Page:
It would be incorrect to say that the Northern Crusade in Prussia fell victim to its own success. In 1386, the Lithuanian Grand Duke Jagiello acceded to the Polish crown as Ladislaus II and was converted to Christianity. With the inauguration of the ensuing Polish-Lithuanian alliance, the Teutonic Knights’ mission against heathens evaporated even as it lost its military edge. In the fifteenth century, the Prussian campaign was a matter of battles among Christians, and therefore something of a scandal. Increasingly prosperous burghers and junkers, no longer needing the Knights’ protection, were anxious to throw off their suzerainty, and in the last years of Knightly rule, Lutheran ideas gained popularity in the towns. Albrecht’s final act as Grand Master was initially outlined by Luther himself, at a meeting at Wittenberg in 1522. Diehards joined the burgeoning Hapsburg cause.
Prussia was one of two fronts in the Northern Crusade, the other being Livonia, beyond the swampy and unruly land of the Samogitians. (On today’s maps, Livonia is occupied by Estonia and Latvia, Samogitia by Lithuania, and Prussia by – careful, now – the Kaliningrad Oblast of Russia.) Livonia, whose native population of Finns and Balts persisted as a majority, eventually fell to the emerging Russian state, and by 1525 the southern half of Prussia had been absorbed by Poland. The northern half, however, remained solidly German until the end of World War II, when more than a half million civilians perished in the Russian invasion, most remaining Germans being subsequently deported. There may be nothing German about the original Prussia any more, but at the end of the eighteenth century, Königsberg, famous for the puzzle of its seven bridges, was home to perhaps the greatest of all German philosophers, Immanuel Kant.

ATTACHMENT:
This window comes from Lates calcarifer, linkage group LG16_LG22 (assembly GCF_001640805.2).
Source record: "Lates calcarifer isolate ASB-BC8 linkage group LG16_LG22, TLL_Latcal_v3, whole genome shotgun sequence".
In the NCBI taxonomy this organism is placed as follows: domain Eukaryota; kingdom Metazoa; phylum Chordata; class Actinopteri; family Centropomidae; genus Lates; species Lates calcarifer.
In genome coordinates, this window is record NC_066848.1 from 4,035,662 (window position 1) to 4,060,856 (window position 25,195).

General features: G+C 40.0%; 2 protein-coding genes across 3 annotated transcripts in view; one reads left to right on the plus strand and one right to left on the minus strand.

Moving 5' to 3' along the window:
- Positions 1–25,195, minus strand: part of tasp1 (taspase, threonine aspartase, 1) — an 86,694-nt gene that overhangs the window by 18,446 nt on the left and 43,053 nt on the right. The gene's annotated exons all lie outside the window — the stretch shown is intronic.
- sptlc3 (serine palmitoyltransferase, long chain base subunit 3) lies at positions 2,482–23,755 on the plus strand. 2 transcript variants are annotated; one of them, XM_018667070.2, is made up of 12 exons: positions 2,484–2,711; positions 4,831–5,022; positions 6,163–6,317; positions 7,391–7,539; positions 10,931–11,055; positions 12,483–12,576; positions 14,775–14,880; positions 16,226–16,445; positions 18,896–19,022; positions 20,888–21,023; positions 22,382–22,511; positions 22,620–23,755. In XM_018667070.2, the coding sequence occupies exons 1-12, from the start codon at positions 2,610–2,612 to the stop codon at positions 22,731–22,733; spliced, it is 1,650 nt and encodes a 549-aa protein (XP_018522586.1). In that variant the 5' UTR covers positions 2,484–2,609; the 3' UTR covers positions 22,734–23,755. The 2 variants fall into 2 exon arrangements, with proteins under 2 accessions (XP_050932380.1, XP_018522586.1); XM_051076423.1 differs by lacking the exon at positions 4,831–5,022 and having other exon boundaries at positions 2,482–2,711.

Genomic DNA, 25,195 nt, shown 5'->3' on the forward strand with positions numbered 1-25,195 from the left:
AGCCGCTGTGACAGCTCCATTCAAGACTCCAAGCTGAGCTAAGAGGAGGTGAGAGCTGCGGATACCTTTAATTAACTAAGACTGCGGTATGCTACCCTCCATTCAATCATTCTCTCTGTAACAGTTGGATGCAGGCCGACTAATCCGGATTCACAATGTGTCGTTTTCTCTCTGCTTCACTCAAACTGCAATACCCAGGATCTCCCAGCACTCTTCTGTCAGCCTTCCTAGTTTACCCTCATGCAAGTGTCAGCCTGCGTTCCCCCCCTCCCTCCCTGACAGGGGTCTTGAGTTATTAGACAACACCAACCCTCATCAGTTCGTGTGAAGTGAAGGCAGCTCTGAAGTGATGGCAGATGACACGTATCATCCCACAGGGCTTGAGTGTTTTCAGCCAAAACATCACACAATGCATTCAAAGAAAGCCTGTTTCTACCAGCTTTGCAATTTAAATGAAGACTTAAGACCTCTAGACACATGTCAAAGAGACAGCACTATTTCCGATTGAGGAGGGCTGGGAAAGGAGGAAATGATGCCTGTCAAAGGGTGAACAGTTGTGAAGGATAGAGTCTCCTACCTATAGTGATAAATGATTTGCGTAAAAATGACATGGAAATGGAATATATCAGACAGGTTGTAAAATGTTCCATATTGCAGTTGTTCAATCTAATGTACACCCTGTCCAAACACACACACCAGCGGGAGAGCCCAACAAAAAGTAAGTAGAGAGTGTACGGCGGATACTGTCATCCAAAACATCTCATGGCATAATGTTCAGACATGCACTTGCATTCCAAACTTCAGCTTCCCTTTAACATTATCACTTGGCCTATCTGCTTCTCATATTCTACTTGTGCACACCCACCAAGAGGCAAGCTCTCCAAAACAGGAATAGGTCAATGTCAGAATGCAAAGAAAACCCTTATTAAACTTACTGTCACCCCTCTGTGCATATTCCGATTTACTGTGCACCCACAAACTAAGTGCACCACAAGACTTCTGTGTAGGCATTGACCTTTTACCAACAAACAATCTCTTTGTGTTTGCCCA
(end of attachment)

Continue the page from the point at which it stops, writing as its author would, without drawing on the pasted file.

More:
The history of Prussia, at least in outline, has this interest for Americans: it shows not only that Europeans had mastered the mechanics of colonization long before Columbus but also that their expansionist impulse was nothing new in 1492. We know now, of course, that Columbus was not the first European to reach the New World; that honor goes to the Vikings who spent a winter or two at L’Anse aux Meadows in Newfoundland five hundred years earlier. Leif Ericsson’s settlers, however, lacked the institutional resources that made Prussia viable - the charters, the companies, the recognition of Popes and princes – and so the colonization of Vinland was stillborn. The first attempt to settle Virginia, at Roanoke Island in 1585, was also abortive, but it was quickly followed up by the success at Jamestown in 1607 and, incidentally, on Bermuda, which boasts the oldest English-speaking Parliament outside of Europe, in 1609. What distinguished the New from the Old World was its distance over the Atlantic and its relatively merciless climate. Otherwise, it provided just the latest venue for a seasoned European practice.